Monday, March 26, 2007

 

I'm betting that my weather is more interesting than yours

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Winter started late and ended late here in My Home Town. Yesterday was the first day of warm spring weather, and it began with dense fog. I walked down to the lake.

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I couldn't see much past the edge, but the ice seemed soft and thin, and was making strange noises. It hasn't gotten below freezing for a few days now, so it seemed like a matter of time before the ice would start it's final break-up and melt-down.

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Note this spot. It becomes important.

The fog burned off, giving way to a sunny, beautiful spring day. I've lived in places where the weather feels like it's warm and cold at the same time -- San Francisco is notoriously this way -- because you get heated by the glaring sun while chilling breezes hit you. My Home Town wasn't quite like this today: the breezes were warm, like the scirocco. Okay, I dramatize, but there wasn't a hint of chill in the breeze.

That is, until you got near the lake. There, the breeze blowing across the still icy surface gave a sensation of artificial cooling, like stepping into the meat locker at your summer job.

At the edge of the shore, I saw this:

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The breaking ice sheets were blown by the wind to the edge of the lake, where they formed piles of brick-sized ice cubes! These piles formed with just a few hours. Compare the photo of the lake, above taken that morning.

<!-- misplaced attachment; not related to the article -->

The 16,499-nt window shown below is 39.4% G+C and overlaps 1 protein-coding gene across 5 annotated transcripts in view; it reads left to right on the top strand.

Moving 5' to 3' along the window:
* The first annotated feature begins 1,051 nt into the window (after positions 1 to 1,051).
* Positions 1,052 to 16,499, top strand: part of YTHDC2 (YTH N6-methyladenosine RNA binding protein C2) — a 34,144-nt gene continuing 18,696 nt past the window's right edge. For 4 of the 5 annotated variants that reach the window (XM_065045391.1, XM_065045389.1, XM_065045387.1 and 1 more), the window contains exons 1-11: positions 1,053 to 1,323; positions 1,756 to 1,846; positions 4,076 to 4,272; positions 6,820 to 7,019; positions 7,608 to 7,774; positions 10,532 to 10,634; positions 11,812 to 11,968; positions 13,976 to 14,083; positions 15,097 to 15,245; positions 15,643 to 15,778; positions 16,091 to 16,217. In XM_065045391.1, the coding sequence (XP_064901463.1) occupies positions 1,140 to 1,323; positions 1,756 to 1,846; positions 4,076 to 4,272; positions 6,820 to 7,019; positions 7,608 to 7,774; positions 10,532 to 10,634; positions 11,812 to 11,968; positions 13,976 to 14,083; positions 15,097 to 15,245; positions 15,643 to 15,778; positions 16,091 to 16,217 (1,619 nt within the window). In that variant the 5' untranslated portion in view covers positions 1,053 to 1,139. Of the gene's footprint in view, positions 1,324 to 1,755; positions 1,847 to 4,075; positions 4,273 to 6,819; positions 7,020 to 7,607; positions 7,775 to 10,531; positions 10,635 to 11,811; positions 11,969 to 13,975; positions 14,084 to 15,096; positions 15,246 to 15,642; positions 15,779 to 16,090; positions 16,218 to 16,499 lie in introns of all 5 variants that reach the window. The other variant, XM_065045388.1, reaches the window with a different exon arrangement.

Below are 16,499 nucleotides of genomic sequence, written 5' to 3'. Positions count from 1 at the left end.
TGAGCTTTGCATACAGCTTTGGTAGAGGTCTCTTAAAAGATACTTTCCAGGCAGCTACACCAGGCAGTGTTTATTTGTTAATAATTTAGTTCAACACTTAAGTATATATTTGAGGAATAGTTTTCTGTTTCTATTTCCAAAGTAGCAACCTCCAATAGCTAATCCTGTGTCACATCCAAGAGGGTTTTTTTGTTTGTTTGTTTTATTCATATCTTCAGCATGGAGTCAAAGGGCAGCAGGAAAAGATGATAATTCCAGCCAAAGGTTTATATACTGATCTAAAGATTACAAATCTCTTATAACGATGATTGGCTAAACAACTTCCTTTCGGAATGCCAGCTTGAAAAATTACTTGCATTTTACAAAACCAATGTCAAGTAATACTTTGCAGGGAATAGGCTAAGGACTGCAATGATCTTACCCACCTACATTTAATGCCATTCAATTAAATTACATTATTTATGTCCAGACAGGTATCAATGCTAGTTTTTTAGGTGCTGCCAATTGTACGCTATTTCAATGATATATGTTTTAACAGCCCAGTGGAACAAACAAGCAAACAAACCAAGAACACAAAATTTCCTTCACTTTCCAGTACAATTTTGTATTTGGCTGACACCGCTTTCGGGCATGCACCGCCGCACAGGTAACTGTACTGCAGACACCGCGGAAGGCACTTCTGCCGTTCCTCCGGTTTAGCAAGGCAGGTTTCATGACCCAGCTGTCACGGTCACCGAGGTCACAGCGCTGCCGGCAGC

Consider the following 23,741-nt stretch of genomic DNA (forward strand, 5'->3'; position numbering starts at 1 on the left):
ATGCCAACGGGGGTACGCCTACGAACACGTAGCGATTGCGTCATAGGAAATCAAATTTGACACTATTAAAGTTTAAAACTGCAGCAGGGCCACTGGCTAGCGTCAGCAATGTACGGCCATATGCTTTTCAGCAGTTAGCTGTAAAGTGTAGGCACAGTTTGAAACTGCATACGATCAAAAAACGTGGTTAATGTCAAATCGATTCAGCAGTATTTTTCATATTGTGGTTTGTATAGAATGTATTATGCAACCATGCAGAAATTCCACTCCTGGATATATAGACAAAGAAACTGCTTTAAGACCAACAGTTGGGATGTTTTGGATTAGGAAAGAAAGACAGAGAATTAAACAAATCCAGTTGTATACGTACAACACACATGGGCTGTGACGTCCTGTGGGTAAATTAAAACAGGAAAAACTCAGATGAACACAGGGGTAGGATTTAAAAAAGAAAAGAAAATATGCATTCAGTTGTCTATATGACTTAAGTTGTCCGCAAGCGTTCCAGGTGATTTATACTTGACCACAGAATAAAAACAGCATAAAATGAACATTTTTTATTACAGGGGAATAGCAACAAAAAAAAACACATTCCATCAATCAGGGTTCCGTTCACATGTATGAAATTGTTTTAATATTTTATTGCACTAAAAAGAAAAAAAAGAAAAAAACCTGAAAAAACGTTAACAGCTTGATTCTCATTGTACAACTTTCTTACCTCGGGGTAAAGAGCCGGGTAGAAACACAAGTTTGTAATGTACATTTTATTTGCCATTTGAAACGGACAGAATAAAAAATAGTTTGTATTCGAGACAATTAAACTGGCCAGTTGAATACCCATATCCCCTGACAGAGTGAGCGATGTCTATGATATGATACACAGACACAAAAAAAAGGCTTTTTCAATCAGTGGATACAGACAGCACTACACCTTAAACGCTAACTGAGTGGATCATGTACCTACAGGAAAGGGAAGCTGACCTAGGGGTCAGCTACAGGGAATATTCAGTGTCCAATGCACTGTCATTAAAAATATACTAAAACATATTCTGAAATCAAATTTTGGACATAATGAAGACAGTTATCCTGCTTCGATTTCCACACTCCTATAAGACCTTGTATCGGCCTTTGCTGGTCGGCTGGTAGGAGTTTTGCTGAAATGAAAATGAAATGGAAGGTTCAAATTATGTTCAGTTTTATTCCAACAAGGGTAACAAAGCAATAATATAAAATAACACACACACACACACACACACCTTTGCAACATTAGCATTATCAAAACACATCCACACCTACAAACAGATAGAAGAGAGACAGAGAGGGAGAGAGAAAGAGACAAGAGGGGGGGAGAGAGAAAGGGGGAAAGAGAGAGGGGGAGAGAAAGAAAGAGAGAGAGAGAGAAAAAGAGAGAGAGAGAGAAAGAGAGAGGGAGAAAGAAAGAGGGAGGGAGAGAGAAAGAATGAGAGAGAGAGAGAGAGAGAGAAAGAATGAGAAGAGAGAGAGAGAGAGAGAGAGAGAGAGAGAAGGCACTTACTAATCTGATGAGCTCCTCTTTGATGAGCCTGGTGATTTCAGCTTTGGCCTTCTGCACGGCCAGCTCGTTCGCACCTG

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Ice or no ice, the folks of My Home Town were going to enjoy this spring day in shorts.

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This morning, the lake was completely open. And with temperatures expected to hit the mid-70s today, the ice cube piles will soon be gone.

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Left: yesterday. Right: today.




Comments:
Cool photographs! I was down the Cape a few weeks back for work. The first few days, the wind chill was below zero and the wind was creating the most turbulent surf I've ever seen. Waves were going in 90 degree angles with each other.

The next day, calm as could be, and the first 100 yards of ocean froze this thick slush that was only the slighest bit liquid, almost like quick sand.

I, and the other guy in the party had to throw rocks at it, in the name of science of course. Which lead the female member of our exploratory team to ask why men always feel the need to throw rocks into bodies of water.
 
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I've never seen the lakes do that before. Sorry to have missed it. Were there any last-minute ice fisherman buried in those piles of ice rubble?
 
Your weather is more interesting, but we finally broke 80 degrees this afternoon. And I discovered I can blog outside on my back deck (the wireless signal is fine there).

So, do you want to play "Intenet Cafe" when you visit next?
 
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